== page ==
"For the 150th year since Confederation, Canada Post expanded its storytelling role by issuing 10 stamps – in the shape of a maple leaf for the first time in their history."
The Canada 150 issue celebrates 10 of our country’s most transformative moments. These special stamps recreate the events that united us, moved us forward and made us proud to be Canadian. Casting our eyes back on the past 50 years since our centennial in 1967, Canada Post selected 10 truly iconic milestones and accomplishments from a wealth of social progress, innovation and other significant achievements that have positioned us as a vibrant and successful nation on the world stage.
There is no question that we Canadians have so much to celebrate for Canada 150. We are a model of tolerance and diversity to the world - a fact reflected in some of the 10 chosen topics. We showed ourselves to be a nation poised for progress during our 100th anniversary, and over the past five decades, we have proved ourselves as builders, creators and inventors, constantly meeting the challenge to be the very best. We have succeeded and achieved greatness in science, sports, leadership and much more. That excellence, that achievement, is an integral part of this stamp issue.
We want to share this Canada 150 celebration with you - not just through these 10 magnificent maple leaf-shaped stamps - but through the stories behind them, the unveilings where we came together with Canadians across this land - and together we rose, lumps in our collective throats, so proud of what we’ve accomplished and empowered to take on the challenges of the future.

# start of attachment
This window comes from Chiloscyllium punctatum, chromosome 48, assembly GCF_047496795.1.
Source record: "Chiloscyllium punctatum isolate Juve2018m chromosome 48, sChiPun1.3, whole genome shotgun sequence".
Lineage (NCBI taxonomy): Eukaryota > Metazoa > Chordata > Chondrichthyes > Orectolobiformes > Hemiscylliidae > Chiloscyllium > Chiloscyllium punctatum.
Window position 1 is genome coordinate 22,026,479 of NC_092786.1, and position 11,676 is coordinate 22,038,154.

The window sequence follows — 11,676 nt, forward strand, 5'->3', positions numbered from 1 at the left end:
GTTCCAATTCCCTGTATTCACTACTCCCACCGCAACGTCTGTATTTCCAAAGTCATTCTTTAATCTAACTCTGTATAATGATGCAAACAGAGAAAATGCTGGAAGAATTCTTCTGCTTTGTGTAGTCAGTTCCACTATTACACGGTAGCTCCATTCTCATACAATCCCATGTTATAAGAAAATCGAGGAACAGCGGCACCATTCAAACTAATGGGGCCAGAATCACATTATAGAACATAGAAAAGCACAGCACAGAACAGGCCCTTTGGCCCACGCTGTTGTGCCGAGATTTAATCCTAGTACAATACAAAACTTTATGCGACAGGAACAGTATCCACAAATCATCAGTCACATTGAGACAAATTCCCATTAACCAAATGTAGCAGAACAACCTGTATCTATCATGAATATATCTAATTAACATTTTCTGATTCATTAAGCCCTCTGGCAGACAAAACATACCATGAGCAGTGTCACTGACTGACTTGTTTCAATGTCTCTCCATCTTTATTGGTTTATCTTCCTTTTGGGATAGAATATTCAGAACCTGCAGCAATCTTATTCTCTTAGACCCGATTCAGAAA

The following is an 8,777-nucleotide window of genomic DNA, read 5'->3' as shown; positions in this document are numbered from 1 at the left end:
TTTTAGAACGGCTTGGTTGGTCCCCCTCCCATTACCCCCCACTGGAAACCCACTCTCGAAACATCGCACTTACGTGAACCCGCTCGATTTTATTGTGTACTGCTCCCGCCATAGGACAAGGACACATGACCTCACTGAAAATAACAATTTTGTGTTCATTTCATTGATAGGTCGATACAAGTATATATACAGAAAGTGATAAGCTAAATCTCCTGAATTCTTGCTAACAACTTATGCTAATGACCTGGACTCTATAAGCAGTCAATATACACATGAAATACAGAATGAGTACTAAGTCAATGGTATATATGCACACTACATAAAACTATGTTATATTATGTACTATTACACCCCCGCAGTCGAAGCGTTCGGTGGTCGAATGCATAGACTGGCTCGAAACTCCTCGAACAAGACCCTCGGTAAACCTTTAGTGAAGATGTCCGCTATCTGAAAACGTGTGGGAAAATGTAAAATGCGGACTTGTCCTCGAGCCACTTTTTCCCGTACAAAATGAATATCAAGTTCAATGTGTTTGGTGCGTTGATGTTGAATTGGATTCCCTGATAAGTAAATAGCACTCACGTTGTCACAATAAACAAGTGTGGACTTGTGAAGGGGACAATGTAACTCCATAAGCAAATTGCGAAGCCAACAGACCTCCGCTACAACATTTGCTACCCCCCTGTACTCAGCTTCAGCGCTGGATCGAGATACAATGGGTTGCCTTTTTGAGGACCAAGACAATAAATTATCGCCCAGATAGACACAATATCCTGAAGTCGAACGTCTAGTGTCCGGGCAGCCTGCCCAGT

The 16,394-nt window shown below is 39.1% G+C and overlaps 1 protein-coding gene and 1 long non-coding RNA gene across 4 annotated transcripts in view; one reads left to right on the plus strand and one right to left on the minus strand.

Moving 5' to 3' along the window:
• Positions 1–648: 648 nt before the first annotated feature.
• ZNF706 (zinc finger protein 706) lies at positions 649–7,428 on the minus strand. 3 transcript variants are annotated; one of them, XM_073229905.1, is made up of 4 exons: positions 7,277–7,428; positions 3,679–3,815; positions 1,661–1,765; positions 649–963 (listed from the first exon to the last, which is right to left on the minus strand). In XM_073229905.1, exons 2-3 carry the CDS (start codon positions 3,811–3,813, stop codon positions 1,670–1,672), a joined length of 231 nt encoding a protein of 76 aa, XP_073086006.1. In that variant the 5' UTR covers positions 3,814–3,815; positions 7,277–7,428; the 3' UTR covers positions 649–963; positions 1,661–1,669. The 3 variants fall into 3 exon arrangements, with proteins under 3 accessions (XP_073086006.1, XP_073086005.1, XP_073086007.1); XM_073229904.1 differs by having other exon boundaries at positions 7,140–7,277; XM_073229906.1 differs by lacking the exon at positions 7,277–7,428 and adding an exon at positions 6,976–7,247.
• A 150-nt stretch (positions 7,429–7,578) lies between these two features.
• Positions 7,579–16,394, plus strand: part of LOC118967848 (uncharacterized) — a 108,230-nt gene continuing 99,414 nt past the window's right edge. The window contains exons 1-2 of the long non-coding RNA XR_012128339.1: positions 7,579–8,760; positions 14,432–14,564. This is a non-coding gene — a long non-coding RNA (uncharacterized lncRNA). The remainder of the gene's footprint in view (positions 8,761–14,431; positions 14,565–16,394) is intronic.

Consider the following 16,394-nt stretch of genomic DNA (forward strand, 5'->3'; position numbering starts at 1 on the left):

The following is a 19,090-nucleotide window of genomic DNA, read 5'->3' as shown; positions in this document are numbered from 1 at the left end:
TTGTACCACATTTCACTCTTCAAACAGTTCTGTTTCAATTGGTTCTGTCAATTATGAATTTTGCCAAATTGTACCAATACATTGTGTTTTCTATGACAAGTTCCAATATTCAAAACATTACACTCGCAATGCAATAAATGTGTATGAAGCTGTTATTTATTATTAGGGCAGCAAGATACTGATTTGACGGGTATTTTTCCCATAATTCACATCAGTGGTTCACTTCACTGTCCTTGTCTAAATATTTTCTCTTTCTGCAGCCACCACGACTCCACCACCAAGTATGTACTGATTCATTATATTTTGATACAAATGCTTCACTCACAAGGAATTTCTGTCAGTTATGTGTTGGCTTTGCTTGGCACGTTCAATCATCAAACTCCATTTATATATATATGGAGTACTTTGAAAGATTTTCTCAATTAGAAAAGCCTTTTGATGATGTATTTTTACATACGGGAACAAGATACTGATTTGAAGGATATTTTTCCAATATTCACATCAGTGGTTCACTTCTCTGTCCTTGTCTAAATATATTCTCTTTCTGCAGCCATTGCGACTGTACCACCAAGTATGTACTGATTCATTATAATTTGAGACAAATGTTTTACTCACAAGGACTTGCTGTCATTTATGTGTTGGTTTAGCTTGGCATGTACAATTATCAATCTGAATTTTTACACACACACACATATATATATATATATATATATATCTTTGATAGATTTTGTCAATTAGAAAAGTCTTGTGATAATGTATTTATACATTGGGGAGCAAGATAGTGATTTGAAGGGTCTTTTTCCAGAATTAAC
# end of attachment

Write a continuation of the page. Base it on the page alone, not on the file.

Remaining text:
"Begun in 1950, completed in 1971, this 8,000-km road holds a special place in the hearts of people who’ve travelled it between St. John’s and Victoria."
In prosperous postwar Canada, more families owned cars, and road trips for work or pleasure became common – but the country lacked one highway connecting St. John’s, N.L., to Victoria, B.C. The Trans-Canada Highway became the nationbuilding road a growing Canada needed. This highway of adventure, dreams and stories runs through all 10 provinces – and links to roads that reach the Yukon, the Northwest Territories and the United States. The Trans-Canada connects our country physically, culturally, economically and symbolically.
It is also a feat of engineering. Spanning nearly 8,000 kilometres, it is one of the longest national road systems on earth. Construction began in 1950 and while it officially opened in 1962, the TransCanada wasn’t completed until 1971. Countless Canadians have travelled the highway looking to fulfil their dreams, including up-andcoming young artists, entrepreneurs and athletes. For years, country music star Dean Brody travelled thousands of kilometres on the Trans-Canada chasing his dream. Brody headlined a stamp unveiling May 16 in Regina, while on tour. The event was held alongside the highway at the home of Brandt Group of Companies, which relies heavily on the Trans-Canada for its business.
Today, the Trans-Canada, distinguished by its white-on-green maple-leaf markers, still makes it easier for Canadians to explore their vast country and better understand each other